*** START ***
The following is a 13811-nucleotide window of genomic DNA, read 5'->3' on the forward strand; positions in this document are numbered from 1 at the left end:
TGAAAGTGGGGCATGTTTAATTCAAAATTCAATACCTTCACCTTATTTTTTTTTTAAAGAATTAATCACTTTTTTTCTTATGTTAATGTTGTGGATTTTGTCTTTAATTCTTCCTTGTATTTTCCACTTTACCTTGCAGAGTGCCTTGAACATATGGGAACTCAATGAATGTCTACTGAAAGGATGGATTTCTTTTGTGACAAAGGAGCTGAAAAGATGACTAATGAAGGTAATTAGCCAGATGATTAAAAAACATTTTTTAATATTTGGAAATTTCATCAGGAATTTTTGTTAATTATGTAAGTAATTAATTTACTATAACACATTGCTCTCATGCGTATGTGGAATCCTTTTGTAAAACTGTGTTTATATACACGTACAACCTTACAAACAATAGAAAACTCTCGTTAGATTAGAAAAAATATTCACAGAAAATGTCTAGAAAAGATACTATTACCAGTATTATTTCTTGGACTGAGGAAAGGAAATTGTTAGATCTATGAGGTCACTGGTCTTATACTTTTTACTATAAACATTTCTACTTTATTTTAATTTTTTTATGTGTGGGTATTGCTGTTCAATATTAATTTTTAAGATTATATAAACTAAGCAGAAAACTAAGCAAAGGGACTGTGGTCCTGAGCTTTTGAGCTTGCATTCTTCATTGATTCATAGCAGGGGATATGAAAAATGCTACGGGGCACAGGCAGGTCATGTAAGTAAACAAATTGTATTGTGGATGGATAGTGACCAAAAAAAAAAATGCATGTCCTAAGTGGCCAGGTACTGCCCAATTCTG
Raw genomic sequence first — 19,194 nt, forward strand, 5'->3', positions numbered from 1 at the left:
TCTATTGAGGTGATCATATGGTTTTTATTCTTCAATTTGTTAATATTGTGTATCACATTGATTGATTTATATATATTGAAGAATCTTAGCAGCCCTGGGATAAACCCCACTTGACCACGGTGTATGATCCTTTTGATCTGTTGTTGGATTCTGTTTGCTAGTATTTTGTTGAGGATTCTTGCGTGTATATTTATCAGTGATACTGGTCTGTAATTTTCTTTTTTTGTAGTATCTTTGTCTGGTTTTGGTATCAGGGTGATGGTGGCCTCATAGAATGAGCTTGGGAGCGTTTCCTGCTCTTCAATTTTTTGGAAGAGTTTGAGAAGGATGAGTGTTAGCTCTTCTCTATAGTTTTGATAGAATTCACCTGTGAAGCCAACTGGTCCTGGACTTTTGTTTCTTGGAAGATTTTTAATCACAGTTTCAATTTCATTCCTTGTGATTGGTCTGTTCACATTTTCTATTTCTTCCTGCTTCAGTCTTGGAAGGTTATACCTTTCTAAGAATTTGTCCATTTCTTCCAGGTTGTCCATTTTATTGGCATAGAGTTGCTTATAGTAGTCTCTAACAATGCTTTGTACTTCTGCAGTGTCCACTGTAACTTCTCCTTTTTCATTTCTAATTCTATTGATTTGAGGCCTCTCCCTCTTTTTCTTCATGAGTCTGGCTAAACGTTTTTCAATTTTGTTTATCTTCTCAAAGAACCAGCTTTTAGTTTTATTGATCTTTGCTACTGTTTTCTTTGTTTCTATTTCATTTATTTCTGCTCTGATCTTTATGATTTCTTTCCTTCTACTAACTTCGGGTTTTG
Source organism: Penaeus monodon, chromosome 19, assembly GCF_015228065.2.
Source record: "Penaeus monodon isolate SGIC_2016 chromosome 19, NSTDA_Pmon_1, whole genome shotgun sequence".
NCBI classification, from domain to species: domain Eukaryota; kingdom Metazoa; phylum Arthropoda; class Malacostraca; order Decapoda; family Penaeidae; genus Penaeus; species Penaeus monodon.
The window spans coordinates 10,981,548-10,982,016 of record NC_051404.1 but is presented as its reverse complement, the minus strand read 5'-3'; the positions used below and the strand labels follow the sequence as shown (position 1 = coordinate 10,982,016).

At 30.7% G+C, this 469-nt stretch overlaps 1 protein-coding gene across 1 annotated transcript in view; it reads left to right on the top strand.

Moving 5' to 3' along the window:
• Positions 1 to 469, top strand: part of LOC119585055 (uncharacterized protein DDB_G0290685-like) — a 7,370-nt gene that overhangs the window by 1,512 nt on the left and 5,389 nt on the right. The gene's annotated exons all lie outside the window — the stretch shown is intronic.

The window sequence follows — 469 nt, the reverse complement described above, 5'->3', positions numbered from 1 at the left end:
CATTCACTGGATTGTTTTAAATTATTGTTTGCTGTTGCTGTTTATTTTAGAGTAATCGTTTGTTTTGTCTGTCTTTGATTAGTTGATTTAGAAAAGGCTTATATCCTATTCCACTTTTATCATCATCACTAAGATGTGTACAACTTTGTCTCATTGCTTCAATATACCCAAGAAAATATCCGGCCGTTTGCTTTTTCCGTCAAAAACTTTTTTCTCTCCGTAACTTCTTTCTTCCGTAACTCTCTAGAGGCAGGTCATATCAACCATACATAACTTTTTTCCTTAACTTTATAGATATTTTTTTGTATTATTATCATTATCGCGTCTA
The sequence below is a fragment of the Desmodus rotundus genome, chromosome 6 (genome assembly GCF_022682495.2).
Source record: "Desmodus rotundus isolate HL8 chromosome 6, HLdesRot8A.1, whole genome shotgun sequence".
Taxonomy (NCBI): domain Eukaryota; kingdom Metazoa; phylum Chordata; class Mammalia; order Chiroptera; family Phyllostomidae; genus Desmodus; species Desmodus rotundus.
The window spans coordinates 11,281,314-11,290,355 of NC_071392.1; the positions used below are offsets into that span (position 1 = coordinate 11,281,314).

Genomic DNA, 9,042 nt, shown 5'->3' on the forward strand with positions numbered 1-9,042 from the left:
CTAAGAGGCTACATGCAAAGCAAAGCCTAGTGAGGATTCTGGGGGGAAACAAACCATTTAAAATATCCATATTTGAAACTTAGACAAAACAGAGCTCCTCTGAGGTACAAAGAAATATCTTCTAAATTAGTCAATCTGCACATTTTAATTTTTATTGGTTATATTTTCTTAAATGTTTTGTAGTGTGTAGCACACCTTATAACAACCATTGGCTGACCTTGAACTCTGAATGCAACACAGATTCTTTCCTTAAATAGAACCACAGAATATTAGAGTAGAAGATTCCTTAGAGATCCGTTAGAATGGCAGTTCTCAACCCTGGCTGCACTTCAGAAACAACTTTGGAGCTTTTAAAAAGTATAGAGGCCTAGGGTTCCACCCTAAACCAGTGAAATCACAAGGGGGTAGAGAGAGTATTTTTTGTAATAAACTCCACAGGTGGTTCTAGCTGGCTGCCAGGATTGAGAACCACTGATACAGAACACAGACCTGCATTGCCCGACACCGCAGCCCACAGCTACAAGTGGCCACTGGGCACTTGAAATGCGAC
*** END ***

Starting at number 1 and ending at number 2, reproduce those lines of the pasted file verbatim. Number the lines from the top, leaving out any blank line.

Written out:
The following is a 13811-nucleotide window of genomic DNA, read 5'->3' on the forward strand; positions in this document are numbered from 1 at the left end:
TGAAAGTGGGGCATGTTTAATTCAAAATTCAATACCTTCACCTTATTTTTTTTTTAAAGAATTAATCACTTTTTTTCTTATGTTAATGTTGTGGATTTTGTCTTTAATTCTTCCTTGTATTTTCCACTTTACCTTGCAGAGTGCCTTGAACATATGGGAACTCAATGAATGTCTACTGAAAGGATGGATTTCTTTTGTGACAAAGGAGCTGAAAAGATGACTAATGAAGGTAATTAGCCAGATGATTAAAAAACATTTTTTAATATTTGGAAATTTCATCAGGAATTTTTGTTAATTATGTAAGTAATTAATTTACTATAACACATTGCTCTCATGCGTATGTGGAATCCTTTTGTAAAACTGTGTTTATATACACGTACAACCTTACAAACAATAGAAAACTCTCGTTAGATTAGAAAAAATATTCACAGAAAATGTCTAGAAAAGATACTATTACCAGTATTATTTCTTGGACTGAGGAAAGGAAATTGTTAGATCTATGAGGTCACTGGTCTTATACTTTTTACTATAAACATTTCTACTTTATTTTAATTTTTTTATGTGTGGGTATTGCTGTTCAATATTAATTTTTAAGATTATATAAACTAAGCAGAAAACTAAGCAAAGGGACTGTGGTCCTGAGCTTTTGAGCTTGCATTCTTCATTGATTCATAGCAGGGGATATGAAAAATGCTACGGGGCACAGGCAGGTCATGTAAGTAAACAAATTGTATTGTGGATGGATAGTGACCAAAAAAAAAAATGCATGTCCTAAGTGGCCAGGTACTGCCCAATTCTG